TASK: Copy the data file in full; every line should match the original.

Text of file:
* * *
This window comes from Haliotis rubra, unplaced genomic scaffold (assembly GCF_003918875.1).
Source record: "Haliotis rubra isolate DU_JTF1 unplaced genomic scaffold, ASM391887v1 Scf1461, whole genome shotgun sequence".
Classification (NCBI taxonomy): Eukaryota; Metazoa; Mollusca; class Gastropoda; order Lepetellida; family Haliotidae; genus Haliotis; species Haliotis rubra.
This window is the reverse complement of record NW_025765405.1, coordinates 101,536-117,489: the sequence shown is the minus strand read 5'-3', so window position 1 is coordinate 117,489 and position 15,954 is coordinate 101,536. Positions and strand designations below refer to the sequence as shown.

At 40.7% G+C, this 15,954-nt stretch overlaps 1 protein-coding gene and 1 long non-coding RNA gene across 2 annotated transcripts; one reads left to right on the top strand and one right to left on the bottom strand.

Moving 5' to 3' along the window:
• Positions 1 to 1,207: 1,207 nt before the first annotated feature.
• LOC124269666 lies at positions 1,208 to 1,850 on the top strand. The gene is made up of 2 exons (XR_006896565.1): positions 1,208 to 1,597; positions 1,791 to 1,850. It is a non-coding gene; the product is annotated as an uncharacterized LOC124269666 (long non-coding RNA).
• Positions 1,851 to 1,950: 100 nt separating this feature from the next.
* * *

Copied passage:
This window comes from Haliotis rubra, unplaced genomic scaffold (assembly GCF_003918875.1).
Source record: "Haliotis rubra isolate DU_JTF1 unplaced genomic scaffold, ASM391887v1 Scf1461, whole genome shotgun sequence".
Classification (NCBI taxonomy): Eukaryota; Metazoa; Mollusca; class Gastropoda; order Lepetellida; family Haliotidae; genus Haliotis; species Haliotis rubra.
This window is the reverse complement of record NW_025765405.1, coordinates 101,536-117,489: the sequence shown is the minus strand read 5'-3', so window position 1 is coordinate 117,489 and position 15,954 is coordinate 101,536. Positions and strand designations below refer to the sequence as shown.

At 40.7% G+C, this 15,954-nt stretch overlaps 1 protein-coding gene and 1 long non-coding RNA gene across 2 annotated transcripts; one reads left to right on the top strand and one right to left on the bottom strand.

Moving 5' to 3' along the window:
• Positions 1 to 1,207: 1,207 nt before the first annotated feature.
• LOC124269666 lies at positions 1,208 to 1,850 on the top strand. The gene is made up of 2 exons (XR_006896565.1): positions 1,208 to 1,597; positions 1,791 to 1,850. It is a non-coding gene; the product is annotated as an uncharacterized LOC124269666 (long non-coding RNA).
• Positions 1,851 to 1,950: 100 nt separating this feature from the next.